In 2010, Loosecubes took the initiative to host a half-day Unconference the day before SXSW. I had not heard of an unconference and it was explained to me as a crowdsourced agenda born out of the BarCamp movement. I went into the Coworking Unconference with an open mind and a lot of questions around how this could possibly work. I was amazed at how quickly ideas that resonated rose to the top and people formed groups to discuss them.

I met coworking leaders from around the globe. I was able to get questions answered by other coworking visionaries. I met people that I would form lasting friendships with and put on stage the following year. I was inspired and fired up to go back to my space and implement some of my new learning. I formed partnerships I would never have imagined and even went to Paris to participate in the European Coworking Conference. All because of an unconference.

I recently looked up the term “unconference” on Wikipedia and was shocked to find it was a method developed by Harrison Owen and published in the book Open Space Technology in 1993. Even by today’s standards I would submit that it’s a pretty new thing, although maybe not for the coworking community, which tends to be full of visionaries, early adopters and leaders.

In planning the Global Coworking Unconference Conference (GCUC – pronounced “juicy”) for 2011, we focused the conference panels on those new to coworking or just exploring coworking. We assumed that everyone already engaged would go to the unconference that was running simultaneously. What we found out is that people (myself included) had missed out on a day of valuable information since we were in the conference track all day. The number one request on our surveys was to not overlap the conference with the unconference.

This year we have day one of GCUC as a conference and day two as an unconference. Already we have had a myriad of relevant topics that we didn’t address on day one show up on the second day. Here is a list of the proposed topics for 2013. It’s a wonderful way to catch all the important topics that would have been missed if we were guessing at what people wanted to hear from us. And it’s a wonderful tool to engage a community in discussion, collaboration and actions.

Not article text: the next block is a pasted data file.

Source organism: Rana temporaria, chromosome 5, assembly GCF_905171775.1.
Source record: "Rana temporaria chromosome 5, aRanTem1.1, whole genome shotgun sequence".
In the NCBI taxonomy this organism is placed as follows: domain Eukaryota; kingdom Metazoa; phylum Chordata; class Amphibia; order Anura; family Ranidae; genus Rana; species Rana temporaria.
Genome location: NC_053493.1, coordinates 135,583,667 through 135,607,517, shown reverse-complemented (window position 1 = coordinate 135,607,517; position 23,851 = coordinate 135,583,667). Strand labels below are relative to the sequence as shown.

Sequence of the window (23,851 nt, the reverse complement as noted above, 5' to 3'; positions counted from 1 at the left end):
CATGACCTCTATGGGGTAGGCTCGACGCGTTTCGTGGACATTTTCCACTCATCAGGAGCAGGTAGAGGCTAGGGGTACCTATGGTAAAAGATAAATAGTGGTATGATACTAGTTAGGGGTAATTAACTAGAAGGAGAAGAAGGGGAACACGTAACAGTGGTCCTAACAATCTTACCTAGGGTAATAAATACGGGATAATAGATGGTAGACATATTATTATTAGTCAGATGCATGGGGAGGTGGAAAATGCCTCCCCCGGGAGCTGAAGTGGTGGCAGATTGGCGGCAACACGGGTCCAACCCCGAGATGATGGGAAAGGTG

The good news is that you still get to propose topics on the day of the unconference. Just because something is proposed doesn’t mean it will make it into the actual day – that is up the attendees. As an organizer it’s wonderful and scary, all in one. You can’t control it, you have to just let it happen. We use tools and technology to organize it, but the quality and content is up to the attendees.

In summary, we have an unconference for a number of reasons. It's a tradition that works for this community. I don’t believe for one second that I can cover all the relevant topics in regards to coworking in one day on panel discussions. I have been delighted and amazed at how open and welcoming coworking operators are towards each other. If you have a question, just ask it. If you need help, put it out there. We are all out there trying to make it happen day in and day out. We realize that competition is good for spreading the word on what coworking is at its core.

I’m not sure every industry could embrace this format, but it works like a charm for the coworking community.

The Global Coworking Unconference Conference is March 5-6, 2013 in Austin, Texas.


Liz Elam of Link Coworking is the Executive Producer of GCUC.

Liz Elam


Liz Elam

It takes a certain kind of person to stand at the forefront of a movement, shaping the future of work itself while launching her own business, curating an innovative coworking

Things I share: Workspace, Community, Dog, Baked Goods, Apps I love, My opinion, Books, Ideas, Articles